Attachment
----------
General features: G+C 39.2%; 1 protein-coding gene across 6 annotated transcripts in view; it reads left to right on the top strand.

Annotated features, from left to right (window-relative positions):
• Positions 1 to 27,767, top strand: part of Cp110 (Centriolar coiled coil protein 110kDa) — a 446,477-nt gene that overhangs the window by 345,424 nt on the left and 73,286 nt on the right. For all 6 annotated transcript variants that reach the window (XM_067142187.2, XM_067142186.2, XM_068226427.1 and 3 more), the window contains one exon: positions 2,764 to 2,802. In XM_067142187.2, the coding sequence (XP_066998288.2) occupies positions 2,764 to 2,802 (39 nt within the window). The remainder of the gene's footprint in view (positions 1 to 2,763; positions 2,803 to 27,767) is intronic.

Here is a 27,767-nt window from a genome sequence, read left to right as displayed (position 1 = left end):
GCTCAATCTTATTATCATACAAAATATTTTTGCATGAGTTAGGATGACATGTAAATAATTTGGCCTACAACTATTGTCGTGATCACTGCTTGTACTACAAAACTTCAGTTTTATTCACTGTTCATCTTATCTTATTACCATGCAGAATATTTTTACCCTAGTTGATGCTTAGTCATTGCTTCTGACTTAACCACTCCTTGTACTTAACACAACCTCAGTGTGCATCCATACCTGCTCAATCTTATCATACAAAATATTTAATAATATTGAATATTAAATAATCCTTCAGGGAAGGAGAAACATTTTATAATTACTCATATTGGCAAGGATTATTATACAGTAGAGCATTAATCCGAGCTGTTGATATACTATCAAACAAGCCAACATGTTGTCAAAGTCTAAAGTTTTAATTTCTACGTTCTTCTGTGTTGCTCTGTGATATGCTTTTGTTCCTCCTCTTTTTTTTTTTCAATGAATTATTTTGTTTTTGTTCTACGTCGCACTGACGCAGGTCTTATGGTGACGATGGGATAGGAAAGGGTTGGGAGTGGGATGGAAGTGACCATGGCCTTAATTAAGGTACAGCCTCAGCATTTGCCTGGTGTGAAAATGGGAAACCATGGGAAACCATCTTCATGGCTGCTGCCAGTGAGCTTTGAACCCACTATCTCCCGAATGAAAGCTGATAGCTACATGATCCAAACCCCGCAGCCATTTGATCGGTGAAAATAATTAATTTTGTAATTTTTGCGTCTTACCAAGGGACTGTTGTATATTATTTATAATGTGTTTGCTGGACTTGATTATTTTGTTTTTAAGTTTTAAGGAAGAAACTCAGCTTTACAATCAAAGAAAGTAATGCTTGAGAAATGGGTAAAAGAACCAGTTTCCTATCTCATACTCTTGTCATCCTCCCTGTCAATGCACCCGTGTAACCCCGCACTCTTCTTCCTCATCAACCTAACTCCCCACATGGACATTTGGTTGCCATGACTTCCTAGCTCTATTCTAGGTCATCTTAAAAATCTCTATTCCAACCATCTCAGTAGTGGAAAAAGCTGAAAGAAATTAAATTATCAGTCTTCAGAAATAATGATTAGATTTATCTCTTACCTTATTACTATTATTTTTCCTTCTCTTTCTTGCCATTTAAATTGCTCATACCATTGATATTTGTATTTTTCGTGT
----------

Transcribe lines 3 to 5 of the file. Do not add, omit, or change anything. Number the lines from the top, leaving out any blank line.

• Positions 1 to 27,767, top strand: part of Cp110 (Centriolar coiled coil protein 110kDa) — a 446,477-nt gene that overhangs the window by 345,424 nt on the left and 73,286 nt on the right. For all 6 annotated transcript variants that reach the window (XM_067142187.2, XM_067142186.2, XM_068226427.1 and 3 more), the window contains one exon: positions 2,764 to 2,802. In XM_067142187.2, the coding sequence (XP_066998288.2) occupies positions 2,764 to 2,802 (39 nt within the window). The remainder of the gene's footprint in view (positions 1 to 2,763; positions 2,803 to 27,767) is intronic.

Here is a 27,767-nt window from a genome sequence, read left to right as displayed (position 1 = left end):
GCTCAATCTTATTATCATACAAAATATTTTTGCATGAGTTAGGATGACATGTAAATAATTTGGCCTACAACTATTGTCGTGATCACTGCTTGTACTACAAAACTTCAGTTTTATTCACTGTTCATCTTATCTTATTACCATGCAGAATATTTTTACCCTAGTTGATGCTTAGTCATTGCTTCTGACTTAACCACTCCTTGTACTTAACACAACCTCAGTGTGCATCCATACCTGCTCAATCTTATCATACAAAATATTTAATAATATTGAATATTAAATAATCCTTCAGGGAAGGAGAAACATTTTATAATTACTCATATTGGCAAGGATTATTATACAGTAGAGCATTAATCCGAGCTGTTGATATACTATCAAACAAGCCAACATGTTGTCAAAGTCTAAAGTTTTAATTTCTACGTTCTTCTGTGTTGCTCTGTGATATGCTTTTGTTCCTCCTCTTTTTTTTTTTCAATGAATTATTTTGTTTTTGTTCTACGTCGCACTGACGCAGGTCTTATGGTGACGATGGGATAGGAAAGGGTTGGGAGTGGGATGGAAGTGACCATGGCCTTAATTAAGGTACAGCCTCAGCATTTGCCTGGTGTGAAAATGGGAAACCATGGGAAACCATCTTCATGGCTGCTGCCAGTGAGCTTTGAACCCACTATCTCCCGAATGAAAGCTGATAGCTACATGATCCAAACCCCGCAGCCATTTGATCGGTGAAAATAATTAATTTTGTAATTTTTGCGTCTTACCAAGGGACTGTTGTATATTATTTATAATGTGTTTGCTGGACTTGATTATTTTGTTTTTAAGTTTTAAGGAAGAAACTCAGCTTTACAATCAAAGAAAGTAATGCTTGAGAAATGGGTAAAAGAACCAGTTTCCTATCTCATACTCTTGTCATCCTCCCTGTCAATGCACCCGTGTAACCCCGCACTCTTCTTCCTCATCAACCTAACTCCCCACATGGACATTTGGTTGCCATGACTTCCTAGCTCTATTCTAGGTCATCTTAAAAATCTCTATTCCAACCATCTCAGTAGTGGAAAAAGCTGAAAGAAATTAAATTATCAGTCTTCAGAAATAATGATTAGATTTATCTCTTACCTTATTACTATTATTTTTCCTTCTCTTTCTTGCCATTTAAATTGCTCATACCATTGATATTTGTATTTTTCGTGT